Fast Pair support brings with it hands-free Google Assistant access, which is a big get. I’m a little annoyed with how Fast Pair is implemented here, though. With most Fast Pair earbuds, opening the buds’ charging case makes the earbuds visible to nearby phones. But here, you have to put the Elite 5 in pairing mode by pressing and holding both buds’ buttons before your phone will recognize them. This implementation of Fast Pair still eliminates having to fiddle with Bluetooth settings on your phone, but it’s not quite as seamless in the Elite 5 as in other earbuds.

Battery and charging

Jabra claims that the Elite 5 can last seven hours at a stretch with ANC on or nine hours with it off, and in my experience, that’s accurate — or maybe even a little modest. I’ve managed to make mine last an entire eight-hour workday with ANC on, though that was with some pauses sprinkled in.

The Elite 5’s case holds three full additional charges, which is better than most true wireless buds manage — many mainstream options pack closer to two charges in their case. When the case is tapped, you can charge it either with USB-C or wirelessly.



At an MSRP of $150, the Jabra Elite 5 are right in the thick of the true wireless market. They’re the same price at retail as the Samsung Galaxy Buds 2; compared to those earbuds, the Jabra Elite 5 manage longer battery life of seven hours with ANC (the Galaxy Buds 2 hit five hours), plus better water resistance (IP55 to Samsung’s IPX2). The Jabra Elite 5 also support Fast Pair and mutlitpoint audio; the Samsung Galaxy Buds 2 don’t have either (though they do have similar features when paired with Samsung devices).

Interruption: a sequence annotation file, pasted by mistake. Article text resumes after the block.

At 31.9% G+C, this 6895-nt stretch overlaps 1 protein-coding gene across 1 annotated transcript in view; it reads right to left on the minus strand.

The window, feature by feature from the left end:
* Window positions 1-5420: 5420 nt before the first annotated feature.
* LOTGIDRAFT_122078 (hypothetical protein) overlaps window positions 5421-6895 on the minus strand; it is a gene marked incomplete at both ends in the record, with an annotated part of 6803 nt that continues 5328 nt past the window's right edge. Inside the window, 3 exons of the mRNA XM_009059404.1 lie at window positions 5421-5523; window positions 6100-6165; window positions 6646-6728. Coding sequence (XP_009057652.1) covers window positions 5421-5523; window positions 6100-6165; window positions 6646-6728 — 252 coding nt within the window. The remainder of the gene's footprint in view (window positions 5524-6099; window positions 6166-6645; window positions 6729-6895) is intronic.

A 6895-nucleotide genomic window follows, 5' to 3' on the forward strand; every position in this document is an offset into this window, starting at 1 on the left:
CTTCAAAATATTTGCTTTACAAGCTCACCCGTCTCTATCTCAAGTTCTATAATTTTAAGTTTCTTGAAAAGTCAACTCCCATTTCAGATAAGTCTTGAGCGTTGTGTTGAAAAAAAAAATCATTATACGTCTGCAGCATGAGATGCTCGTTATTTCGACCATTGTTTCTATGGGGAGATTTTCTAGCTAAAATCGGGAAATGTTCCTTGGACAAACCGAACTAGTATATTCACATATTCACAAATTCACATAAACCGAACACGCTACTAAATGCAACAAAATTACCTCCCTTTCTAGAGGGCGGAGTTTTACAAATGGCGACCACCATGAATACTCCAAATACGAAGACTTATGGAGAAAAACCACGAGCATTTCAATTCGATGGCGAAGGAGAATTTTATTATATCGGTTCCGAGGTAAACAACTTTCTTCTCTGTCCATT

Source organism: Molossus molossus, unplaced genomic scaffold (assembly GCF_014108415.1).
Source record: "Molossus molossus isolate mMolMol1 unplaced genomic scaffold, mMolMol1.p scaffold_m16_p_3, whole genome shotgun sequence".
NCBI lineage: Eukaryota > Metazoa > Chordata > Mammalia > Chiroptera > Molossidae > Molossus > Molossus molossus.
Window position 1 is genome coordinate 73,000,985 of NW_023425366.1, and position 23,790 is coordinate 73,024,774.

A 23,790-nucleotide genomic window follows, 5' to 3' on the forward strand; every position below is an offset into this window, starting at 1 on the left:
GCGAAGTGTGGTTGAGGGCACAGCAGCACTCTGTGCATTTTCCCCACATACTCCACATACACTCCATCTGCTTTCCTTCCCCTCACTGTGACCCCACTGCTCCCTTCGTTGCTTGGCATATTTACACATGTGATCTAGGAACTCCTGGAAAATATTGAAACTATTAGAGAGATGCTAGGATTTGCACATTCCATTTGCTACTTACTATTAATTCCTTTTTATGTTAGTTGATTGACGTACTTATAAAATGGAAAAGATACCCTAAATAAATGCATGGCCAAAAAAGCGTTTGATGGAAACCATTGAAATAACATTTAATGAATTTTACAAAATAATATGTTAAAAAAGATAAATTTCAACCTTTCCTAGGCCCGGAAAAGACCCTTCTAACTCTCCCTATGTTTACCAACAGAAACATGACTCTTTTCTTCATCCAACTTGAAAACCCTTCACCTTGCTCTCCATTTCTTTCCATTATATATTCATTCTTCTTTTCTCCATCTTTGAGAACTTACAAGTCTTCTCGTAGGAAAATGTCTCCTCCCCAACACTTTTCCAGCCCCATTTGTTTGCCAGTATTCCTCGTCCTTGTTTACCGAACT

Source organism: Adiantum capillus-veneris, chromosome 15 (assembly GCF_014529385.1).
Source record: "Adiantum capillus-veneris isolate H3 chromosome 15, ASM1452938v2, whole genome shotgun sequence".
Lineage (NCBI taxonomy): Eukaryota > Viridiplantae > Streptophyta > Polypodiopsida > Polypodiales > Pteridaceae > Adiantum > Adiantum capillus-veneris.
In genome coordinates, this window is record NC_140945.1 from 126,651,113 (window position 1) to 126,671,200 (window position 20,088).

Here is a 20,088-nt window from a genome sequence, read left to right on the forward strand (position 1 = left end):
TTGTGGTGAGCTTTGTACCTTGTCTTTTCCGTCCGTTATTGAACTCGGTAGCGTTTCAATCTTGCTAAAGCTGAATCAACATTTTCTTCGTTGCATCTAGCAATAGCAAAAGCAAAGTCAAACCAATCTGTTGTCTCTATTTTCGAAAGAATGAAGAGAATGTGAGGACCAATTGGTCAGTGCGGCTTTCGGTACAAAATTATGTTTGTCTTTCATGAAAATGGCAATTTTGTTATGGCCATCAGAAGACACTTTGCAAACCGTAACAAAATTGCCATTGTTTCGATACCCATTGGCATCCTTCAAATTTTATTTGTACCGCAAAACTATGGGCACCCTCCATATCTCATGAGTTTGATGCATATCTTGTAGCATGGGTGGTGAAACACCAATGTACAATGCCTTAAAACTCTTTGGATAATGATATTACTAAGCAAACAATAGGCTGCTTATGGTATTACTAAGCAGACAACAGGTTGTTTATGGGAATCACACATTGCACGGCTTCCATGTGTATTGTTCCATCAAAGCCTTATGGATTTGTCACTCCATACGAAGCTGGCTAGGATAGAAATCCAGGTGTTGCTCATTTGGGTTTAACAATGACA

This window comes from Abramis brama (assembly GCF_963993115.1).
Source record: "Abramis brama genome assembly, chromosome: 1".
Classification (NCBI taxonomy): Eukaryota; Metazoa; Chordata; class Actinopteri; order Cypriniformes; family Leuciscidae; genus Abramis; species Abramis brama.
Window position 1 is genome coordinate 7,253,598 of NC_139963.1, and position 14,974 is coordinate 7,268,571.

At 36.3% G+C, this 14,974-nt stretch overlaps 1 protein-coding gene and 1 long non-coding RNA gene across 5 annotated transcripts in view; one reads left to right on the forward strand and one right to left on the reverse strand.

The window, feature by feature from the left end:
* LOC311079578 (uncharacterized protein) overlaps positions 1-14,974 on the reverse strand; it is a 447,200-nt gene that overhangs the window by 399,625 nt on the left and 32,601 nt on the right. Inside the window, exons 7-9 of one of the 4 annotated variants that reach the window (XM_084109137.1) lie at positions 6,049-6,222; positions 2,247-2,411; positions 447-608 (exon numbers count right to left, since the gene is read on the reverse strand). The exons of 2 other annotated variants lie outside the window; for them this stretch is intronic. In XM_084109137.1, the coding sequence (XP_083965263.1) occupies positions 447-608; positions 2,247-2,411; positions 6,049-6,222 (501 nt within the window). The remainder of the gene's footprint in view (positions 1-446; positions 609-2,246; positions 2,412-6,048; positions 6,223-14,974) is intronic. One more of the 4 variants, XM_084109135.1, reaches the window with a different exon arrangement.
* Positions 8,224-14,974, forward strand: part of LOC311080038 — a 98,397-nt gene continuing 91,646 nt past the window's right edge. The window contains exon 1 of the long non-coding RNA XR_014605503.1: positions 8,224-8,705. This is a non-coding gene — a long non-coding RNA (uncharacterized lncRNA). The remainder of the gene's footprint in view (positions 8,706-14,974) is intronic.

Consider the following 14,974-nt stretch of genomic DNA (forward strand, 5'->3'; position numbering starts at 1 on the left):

Jabra’s own Elite 7 Pro retail for $200, but they’re often available on sale for the same $150 the Elite 5 usually cost. Those earbuds offer better battery life (quoted at eight hours) and moderately more thorough water resistance (IP57, rather than the Elite 5’s IP55). The 7 Pro can also muster more robust bass than the Elite 5. The Elite 5 support the aptX codec, though; the Elite 7 Pro don’t. If you’re able to get a discount, the Elite 7 Pro are likely a better buy, but at MSRP, the Elite 5 are a better value.

Should you buy them?


The Jabra Elite 5 are very competent true wireless earbuds at a very fair price. They sound nice, they’re great for calls, and they’re really comfortable (in my ears, at least). They’re not the best earbuds you can get in any singular way, but the Elite 5 manage to be thoroughly good in every way that’ll matter to most users.

As a result, these are easy earbuds to recommend, with few caveats. Compared with other earbuds in this price range, the Jabra Elite 5 are a strong value without any deal-breaking flaws to speak of. If you’ve got $150 to spend on earbuds, you won’t be dissatisfied spending it on these.